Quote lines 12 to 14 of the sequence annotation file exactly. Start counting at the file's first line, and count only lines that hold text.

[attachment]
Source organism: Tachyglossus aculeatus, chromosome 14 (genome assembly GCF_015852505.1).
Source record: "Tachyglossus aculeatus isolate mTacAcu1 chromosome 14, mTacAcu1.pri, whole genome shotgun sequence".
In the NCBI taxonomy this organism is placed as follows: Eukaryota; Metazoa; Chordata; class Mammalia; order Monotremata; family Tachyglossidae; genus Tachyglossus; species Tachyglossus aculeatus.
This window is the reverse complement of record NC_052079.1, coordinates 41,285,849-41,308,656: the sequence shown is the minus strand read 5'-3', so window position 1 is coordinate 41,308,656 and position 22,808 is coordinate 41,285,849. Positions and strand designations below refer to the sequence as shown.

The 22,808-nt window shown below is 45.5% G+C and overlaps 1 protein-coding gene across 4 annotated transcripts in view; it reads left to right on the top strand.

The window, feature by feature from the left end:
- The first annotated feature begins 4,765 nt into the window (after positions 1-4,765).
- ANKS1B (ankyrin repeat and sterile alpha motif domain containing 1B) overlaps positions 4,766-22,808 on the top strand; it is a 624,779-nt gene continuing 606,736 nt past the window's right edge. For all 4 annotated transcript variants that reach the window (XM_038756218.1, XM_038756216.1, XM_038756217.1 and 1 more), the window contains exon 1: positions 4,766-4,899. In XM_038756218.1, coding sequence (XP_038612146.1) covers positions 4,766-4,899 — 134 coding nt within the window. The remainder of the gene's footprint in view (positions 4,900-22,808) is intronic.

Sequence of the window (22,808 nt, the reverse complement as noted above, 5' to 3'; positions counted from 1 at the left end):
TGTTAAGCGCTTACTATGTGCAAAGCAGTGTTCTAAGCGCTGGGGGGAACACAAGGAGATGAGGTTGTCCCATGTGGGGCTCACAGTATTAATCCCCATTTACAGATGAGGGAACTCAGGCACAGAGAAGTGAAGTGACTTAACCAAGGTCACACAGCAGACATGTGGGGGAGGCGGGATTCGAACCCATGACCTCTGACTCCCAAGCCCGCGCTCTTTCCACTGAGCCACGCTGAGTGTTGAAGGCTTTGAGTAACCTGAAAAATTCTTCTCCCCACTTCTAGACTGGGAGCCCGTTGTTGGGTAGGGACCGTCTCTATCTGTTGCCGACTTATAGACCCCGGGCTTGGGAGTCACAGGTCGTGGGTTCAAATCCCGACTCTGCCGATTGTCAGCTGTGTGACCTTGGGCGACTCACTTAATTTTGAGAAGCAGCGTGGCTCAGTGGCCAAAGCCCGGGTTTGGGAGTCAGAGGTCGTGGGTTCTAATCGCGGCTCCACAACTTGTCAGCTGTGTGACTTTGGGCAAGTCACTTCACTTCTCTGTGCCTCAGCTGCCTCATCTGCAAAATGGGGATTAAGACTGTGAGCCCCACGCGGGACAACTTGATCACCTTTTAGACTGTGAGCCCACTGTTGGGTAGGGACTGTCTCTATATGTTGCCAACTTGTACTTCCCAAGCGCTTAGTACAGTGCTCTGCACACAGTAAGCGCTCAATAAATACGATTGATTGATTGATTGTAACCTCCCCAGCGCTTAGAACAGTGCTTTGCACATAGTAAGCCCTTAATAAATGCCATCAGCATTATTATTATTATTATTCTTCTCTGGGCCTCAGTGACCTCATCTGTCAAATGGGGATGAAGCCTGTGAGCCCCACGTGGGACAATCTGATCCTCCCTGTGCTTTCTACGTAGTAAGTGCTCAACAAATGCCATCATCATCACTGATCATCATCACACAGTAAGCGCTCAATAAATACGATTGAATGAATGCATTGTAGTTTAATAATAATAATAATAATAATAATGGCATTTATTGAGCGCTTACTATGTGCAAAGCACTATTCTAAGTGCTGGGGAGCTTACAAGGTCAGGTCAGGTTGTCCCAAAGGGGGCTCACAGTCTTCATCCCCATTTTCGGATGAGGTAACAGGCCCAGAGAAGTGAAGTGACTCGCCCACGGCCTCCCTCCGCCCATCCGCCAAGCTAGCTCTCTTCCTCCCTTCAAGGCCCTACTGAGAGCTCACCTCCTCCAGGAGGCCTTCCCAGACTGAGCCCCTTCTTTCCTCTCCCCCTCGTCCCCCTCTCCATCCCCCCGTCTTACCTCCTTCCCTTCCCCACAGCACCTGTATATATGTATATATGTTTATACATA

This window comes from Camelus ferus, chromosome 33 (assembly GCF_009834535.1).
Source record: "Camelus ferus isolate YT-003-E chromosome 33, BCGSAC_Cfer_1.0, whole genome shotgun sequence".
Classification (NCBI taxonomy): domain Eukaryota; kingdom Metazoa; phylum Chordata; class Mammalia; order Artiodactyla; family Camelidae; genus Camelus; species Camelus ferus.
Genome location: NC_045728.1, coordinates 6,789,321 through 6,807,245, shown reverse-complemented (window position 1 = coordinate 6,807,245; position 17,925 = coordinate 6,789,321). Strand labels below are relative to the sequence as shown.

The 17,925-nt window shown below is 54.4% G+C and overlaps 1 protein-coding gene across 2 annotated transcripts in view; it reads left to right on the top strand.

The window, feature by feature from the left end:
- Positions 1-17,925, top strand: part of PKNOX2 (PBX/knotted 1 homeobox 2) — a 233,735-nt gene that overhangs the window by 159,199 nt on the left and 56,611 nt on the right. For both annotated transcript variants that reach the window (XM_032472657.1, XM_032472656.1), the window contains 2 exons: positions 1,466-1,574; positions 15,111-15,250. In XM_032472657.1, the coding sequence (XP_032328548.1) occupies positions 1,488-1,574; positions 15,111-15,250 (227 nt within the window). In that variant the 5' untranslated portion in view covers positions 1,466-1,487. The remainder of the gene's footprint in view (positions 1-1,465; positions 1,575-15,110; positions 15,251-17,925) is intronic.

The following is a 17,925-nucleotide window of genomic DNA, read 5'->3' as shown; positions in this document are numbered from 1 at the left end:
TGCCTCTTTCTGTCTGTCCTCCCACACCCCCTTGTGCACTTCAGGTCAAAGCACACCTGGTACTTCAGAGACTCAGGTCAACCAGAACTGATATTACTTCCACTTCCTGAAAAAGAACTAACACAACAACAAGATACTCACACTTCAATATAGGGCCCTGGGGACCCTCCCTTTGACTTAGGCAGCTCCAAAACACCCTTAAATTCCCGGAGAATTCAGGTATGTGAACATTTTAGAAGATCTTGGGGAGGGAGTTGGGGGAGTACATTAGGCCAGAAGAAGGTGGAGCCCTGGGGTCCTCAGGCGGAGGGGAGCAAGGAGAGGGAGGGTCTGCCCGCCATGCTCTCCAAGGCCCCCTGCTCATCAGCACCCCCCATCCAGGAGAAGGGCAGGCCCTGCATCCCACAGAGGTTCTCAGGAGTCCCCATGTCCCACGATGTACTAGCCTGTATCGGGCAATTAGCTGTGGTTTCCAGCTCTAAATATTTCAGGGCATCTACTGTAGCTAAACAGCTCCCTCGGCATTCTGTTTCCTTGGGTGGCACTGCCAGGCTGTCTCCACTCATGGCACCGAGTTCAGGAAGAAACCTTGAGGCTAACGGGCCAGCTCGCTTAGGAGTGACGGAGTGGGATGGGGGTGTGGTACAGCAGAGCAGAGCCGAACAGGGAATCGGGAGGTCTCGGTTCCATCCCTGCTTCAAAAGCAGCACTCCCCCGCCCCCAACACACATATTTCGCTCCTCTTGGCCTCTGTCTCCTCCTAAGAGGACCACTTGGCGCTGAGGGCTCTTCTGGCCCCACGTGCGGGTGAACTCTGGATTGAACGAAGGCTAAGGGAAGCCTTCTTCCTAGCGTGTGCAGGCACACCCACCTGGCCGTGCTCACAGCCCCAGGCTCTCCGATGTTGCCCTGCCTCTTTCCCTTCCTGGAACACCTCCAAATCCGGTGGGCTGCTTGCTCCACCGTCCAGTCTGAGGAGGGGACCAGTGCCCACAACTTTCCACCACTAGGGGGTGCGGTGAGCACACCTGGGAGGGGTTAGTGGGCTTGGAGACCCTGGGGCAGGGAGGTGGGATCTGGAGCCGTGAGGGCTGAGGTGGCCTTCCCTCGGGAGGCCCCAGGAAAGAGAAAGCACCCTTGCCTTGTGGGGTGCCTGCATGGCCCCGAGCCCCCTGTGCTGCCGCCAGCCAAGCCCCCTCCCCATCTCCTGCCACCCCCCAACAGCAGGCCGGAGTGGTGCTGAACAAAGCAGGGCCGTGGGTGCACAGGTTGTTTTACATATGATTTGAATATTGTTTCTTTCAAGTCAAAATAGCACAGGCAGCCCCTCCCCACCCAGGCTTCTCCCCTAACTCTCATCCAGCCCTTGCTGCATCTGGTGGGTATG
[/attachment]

Source record: "Camelus ferus isolate YT-003-E chromosome 33, BCGSAC_Cfer_1.0, whole genome shotgun sequence".
Classification (NCBI taxonomy): domain Eukaryota; kingdom Metazoa; phylum Chordata; class Mammalia; order Artiodactyla; family Camelidae; genus Camelus; species Camelus ferus.
Genome location: NC_045728.1, coordinates 6,789,321 through 6,807,245, shown reverse-complemented (window position 1 = coordinate 6,807,245; position 17,925 = coordinate 6,789,321). Strand labels below are relative to the sequence as shown.